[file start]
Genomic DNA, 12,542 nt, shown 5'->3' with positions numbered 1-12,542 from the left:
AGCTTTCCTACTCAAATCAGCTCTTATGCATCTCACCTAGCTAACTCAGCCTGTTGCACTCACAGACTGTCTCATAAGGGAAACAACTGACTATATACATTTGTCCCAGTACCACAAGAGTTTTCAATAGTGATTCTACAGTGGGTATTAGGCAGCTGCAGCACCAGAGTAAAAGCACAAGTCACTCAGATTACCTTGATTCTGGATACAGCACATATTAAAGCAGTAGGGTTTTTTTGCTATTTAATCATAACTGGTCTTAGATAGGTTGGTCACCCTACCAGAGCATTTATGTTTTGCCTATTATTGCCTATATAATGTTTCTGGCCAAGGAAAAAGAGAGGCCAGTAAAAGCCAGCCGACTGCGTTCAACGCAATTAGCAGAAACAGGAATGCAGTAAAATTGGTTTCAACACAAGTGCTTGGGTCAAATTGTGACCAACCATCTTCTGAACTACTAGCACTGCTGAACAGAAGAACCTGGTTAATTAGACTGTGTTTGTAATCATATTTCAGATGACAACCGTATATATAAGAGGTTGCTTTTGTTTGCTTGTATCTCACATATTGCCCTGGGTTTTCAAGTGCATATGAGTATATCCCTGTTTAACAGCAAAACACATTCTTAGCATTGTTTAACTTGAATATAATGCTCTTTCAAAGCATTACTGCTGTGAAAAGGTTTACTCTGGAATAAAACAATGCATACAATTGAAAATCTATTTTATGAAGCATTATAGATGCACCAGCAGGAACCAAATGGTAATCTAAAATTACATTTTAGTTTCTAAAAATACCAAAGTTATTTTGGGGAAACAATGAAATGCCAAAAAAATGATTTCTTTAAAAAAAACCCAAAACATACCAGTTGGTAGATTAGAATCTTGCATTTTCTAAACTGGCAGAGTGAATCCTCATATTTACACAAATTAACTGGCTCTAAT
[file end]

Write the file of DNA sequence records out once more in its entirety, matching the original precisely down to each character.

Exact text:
Genomic DNA, 12,542 nt, shown 5'->3' with positions numbered 1-12,542 from the left:
AGCTTTCCTACTCAAATCAGCTCTTATGCATCTCACCTAGCTAACTCAGCCTGTTGCACTCACAGACTGTCTCATAAGGGAAACAACTGACTATATACATTTGTCCCAGTACCACAAGAGTTTTCAATAGTGATTCTACAGTGGGTATTAGGCAGCTGCAGCACCAGAGTAAAAGCACAAGTCACTCAGATTACCTTGATTCTGGATACAGCACATATTAAAGCAGTAGGGTTTTTTTGCTATTTAATCATAACTGGTCTTAGATAGGTTGGTCACCCTACCAGAGCATTTATGTTTTGCCTATTATTGCCTATATAATGTTTCTGGCCAAGGAAAAAGAGAGGCCAGTAAAAGCCAGCCGACTGCGTTCAACGCAATTAGCAGAAACAGGAATGCAGTAAAATTGGTTTCAACACAAGTGCTTGGGTCAAATTGTGACCAACCATCTTCTGAACTACTAGCACTGCTGAACAGAAGAACCTGGTTAATTAGACTGTGTTTGTAATCATATTTCAGATGACAACCGTATATATAAGAGGTTGCTTTTGTTTGCTTGTATCTCACATATTGCCCTGGGTTTTCAAGTGCATATGAGTATATCCCTGTTTAACAGCAAAACACATTCTTAGCATTGTTTAACTTGAATATAATGCTCTTTCAAAGCATTACTGCTGTGAAAAGGTTTACTCTGGAATAAAACAATGCATACAATTGAAAATCTATTTTATGAAGCATTATAGATGCACCAGCAGGAACCAAATGGTAATCTAAAATTACATTTTAGTTTCTAAAAATACCAAAGTTATTTTGGGGAAACAATGAAATGCCAAAAAAATGATTTCTTTAAAAAAAACCCAAAACATACCAGTTGGTAGATTAGAATCTTGCATTTTCTAAACTGGCAGAGTGAATCCTCATATTTACACAAATTAACTGGCTCTAAT